Court ruling targets blacks

Bolaji Olagbaju

Recently, in a school that falls under the Jefferson County Public Schools system, a memo was disseminated to students on a revised dress code, effectively targeting popular hairstyles worn mostly by black students. This form of targeting is not new for the black community, especially given the pervasive idea of respectability politics. Another such example is found in the ruling made by the 11th U.S. Circuit Court of Appeals — that companies are within their rights to fire people for having dreadlocks.

A black woman named Chastity Jones was hired at an insurance claims processing company in Mobile, Alabama, but according to the suit filed by the Equal Employment Opportunity Commission, a white HR employee informed her that her dreadlocks did not fit the company’s description of a “professional and businesslike image.” Jones refused to change her hairstyle, which would have most likely required her to cut her hair, and her employment offer was subsequently rescinded. In contrast, hairstyles that are associated with white women are rarely deemed “unprofessional” in corporate and working environments, so it is important to question why this distinction exists, and why it matters.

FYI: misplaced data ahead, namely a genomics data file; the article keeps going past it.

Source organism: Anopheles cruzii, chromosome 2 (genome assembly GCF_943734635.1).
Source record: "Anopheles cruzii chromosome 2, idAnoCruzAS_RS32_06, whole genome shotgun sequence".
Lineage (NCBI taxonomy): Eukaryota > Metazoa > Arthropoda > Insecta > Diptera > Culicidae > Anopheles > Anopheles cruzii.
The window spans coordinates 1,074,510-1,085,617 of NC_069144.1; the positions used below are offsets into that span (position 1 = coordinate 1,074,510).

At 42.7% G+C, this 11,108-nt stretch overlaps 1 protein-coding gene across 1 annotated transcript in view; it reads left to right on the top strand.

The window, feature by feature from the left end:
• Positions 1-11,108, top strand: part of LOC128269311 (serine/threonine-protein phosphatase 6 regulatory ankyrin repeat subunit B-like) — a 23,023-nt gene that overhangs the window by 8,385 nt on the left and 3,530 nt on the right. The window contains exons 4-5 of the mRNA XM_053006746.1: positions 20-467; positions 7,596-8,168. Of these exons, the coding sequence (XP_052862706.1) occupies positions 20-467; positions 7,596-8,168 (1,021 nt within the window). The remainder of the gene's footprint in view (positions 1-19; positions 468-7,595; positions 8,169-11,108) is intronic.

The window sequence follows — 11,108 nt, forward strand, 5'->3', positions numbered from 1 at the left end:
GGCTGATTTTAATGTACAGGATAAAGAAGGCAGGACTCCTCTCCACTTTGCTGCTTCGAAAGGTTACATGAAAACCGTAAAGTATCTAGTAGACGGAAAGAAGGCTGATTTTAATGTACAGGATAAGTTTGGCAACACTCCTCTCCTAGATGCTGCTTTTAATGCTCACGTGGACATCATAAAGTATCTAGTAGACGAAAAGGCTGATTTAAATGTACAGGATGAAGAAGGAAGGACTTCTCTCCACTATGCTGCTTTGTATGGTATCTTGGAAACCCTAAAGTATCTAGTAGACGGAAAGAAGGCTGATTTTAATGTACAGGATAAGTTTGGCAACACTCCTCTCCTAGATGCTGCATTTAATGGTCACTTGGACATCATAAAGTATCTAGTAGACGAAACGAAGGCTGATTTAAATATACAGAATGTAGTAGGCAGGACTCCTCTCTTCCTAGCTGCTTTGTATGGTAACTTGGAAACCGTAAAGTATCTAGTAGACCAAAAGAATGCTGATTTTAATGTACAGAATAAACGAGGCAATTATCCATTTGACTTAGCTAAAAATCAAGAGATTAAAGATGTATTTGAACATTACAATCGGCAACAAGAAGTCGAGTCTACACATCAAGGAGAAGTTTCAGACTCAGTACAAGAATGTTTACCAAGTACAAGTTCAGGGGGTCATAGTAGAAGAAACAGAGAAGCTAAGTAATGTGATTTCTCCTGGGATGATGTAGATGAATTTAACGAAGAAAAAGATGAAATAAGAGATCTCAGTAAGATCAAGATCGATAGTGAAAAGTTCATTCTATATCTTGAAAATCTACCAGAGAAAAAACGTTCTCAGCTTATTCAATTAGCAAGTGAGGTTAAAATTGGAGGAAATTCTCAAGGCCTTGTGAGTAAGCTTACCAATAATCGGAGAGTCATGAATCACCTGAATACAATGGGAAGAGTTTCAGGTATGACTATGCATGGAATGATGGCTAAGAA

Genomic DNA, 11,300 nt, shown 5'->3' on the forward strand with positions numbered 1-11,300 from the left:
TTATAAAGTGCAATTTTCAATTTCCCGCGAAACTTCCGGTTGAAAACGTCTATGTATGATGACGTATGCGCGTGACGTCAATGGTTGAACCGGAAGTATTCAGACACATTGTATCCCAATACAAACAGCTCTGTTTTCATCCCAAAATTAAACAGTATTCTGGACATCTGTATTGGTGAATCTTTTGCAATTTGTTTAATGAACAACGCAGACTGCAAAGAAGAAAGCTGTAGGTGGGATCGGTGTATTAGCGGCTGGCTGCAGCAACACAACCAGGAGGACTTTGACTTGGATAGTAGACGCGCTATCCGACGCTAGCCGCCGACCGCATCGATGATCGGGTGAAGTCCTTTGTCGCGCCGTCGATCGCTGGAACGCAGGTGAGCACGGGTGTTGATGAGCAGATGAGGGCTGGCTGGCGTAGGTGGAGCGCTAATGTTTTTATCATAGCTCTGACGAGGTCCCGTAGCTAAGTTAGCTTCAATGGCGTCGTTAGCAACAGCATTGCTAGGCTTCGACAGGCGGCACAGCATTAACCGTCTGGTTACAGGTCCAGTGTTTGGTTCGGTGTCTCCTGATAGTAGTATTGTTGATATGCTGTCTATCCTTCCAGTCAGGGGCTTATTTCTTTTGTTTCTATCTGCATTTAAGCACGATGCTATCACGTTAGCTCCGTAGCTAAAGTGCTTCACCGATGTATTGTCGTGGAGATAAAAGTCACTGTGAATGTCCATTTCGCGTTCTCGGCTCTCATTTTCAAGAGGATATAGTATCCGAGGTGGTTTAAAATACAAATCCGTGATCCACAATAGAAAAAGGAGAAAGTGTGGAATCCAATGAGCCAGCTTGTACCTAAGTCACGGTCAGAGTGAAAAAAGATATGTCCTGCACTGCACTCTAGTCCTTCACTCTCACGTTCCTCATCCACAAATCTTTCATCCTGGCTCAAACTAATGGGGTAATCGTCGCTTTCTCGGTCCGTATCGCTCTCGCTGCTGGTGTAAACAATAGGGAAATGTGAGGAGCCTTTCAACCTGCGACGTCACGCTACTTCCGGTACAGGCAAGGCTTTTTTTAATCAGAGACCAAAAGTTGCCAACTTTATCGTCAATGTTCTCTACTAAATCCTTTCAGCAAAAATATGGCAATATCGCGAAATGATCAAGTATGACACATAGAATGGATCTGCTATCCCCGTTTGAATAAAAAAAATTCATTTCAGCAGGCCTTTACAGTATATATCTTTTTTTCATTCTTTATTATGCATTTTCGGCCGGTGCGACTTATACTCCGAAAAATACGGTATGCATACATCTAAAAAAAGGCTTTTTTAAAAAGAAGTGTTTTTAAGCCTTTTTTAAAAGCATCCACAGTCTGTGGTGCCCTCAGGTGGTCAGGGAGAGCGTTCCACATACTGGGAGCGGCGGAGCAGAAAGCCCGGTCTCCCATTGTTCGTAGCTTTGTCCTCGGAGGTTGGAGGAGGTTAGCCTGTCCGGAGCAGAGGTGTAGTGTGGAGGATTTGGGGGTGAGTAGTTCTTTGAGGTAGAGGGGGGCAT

Researchers at the University of Wisconsin-Madison have defined race as a symbolic category, misrecognized as a natural one, constructed according to specific social and historical contexts. My idea of being black back in my native Nigeria varies from the same ideas here in the United States, for example. Thus, it is this social context that is key to our understanding of race in America.

Thus, when the ban of a traditionally black hairstyle such as dreadlocks is institutionalized, it is not radical to deduce that dreadlocks are seen as “unprofessional” because of general attitudes directed toward blacks. The 11th Circuit’s ruling on this issue was wrong because it allows for adverse action to be taken on these culturally significant hairstyles. What we as a society should strive toward is broadening our view of what we deem to be acceptable, and more importantly respectable.

As a young, black man with dreadlocks, it is disheartening to think that I, along with others who share this style, could be discriminated upon because of hair, especially when a hairstyle has nothing to do with work ethic and productivity.

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